Court order doesn’t cease influencers accused of infidelity over correspondence with 2 males

SINGAPORE – A social media influencer has failed in her legal bid to stop another woman from receiving correspondence between her and two men with whom she is accused of being intimate.

The influencer, Ms. Rachel Wong, had appealed a state court order against Ms. Olivia Wu, who is suing her for defamation to provide such documents.

But High Court Judge Choo Han Teck dismissed the appeal in a ruling on Tuesday (June 28), ruling that the information Ms Wu requested to bolster her defense had been shown by her to be relevant and essential to the lawsuit be.

The court’s decision is the latest development in the ongoing legal battle between the two women, which concerns multiple stories Ms. Wu posted on her Instagram account in December 2020.

The stories, titled “Cheater of 2020,” suggested Ms Wong had been unfaithful to her former husband Anders Aplin.

Court documents did not specify the relationship between Ms. Wu and Ms. Wong.

Ms. Wu, a part-time nurse who works at a pharmaceutical company, is reportedly acquainted with Mr. Aplin’s current girlfriend.

The stories were released while Ms Wong’s marriage to Mr Aplin, who is a footballer here, was annulled.

They married in December 2019 but their marriage was legally annulled in March last year. The nullity proceedings began in April 2020.

Ms Wong later sued Ms Wu, claiming that the stories caused her to damage her reputation and image on social media, on which she largely depends “to attract and maintain business deals through partnerships” for her to earn a living.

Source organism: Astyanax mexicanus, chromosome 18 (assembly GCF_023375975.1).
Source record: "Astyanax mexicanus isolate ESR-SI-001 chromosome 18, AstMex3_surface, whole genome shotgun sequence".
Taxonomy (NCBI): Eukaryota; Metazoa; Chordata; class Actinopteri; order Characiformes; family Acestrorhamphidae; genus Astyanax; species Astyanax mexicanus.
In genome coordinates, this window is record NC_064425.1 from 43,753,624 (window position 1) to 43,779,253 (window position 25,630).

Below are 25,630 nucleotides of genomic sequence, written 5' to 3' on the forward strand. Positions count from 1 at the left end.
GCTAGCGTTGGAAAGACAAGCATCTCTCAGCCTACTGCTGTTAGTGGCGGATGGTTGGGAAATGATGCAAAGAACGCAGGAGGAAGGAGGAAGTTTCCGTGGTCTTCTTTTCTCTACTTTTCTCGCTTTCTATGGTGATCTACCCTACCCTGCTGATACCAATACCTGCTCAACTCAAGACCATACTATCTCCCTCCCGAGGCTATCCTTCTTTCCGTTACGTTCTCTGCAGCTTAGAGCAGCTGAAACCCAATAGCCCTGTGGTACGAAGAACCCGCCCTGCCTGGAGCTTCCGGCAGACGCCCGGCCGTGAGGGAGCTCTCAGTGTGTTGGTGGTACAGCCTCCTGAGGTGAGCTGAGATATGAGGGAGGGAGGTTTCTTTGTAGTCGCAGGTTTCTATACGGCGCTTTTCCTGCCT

The influencer argued that the stories – when read along with their title – meant she had sex with her wedding presenter, Mr Alan Wan, on their wedding night and that she was promiscuous, among other things.

In her defense, Ms Wu claimed that the stories were true and that Ms Wong had been “more than intimate” with at least two men while she was in a romantic relationship with Mr Aplin: her fitness trainer – a Mr Han – and Mr Wan.

To support her case, she applied for a court order to obtain correspondence between Ms. Wong and the two men. She also searched for Ms. Wong’s diary entries about Mr. Wan.

State Court Assistant Registrar Lewis Tan granted the request and Ms Wong later appealed the decision to the High Court.

In his Tuesday ruling, Judge Choo noted that Gerard Quek, Ms Wu’s attorney, had presented the court with photocopies of text messages containing “lurid details” from a person named Chen Xuan Han. These messages did not reveal their recipient.

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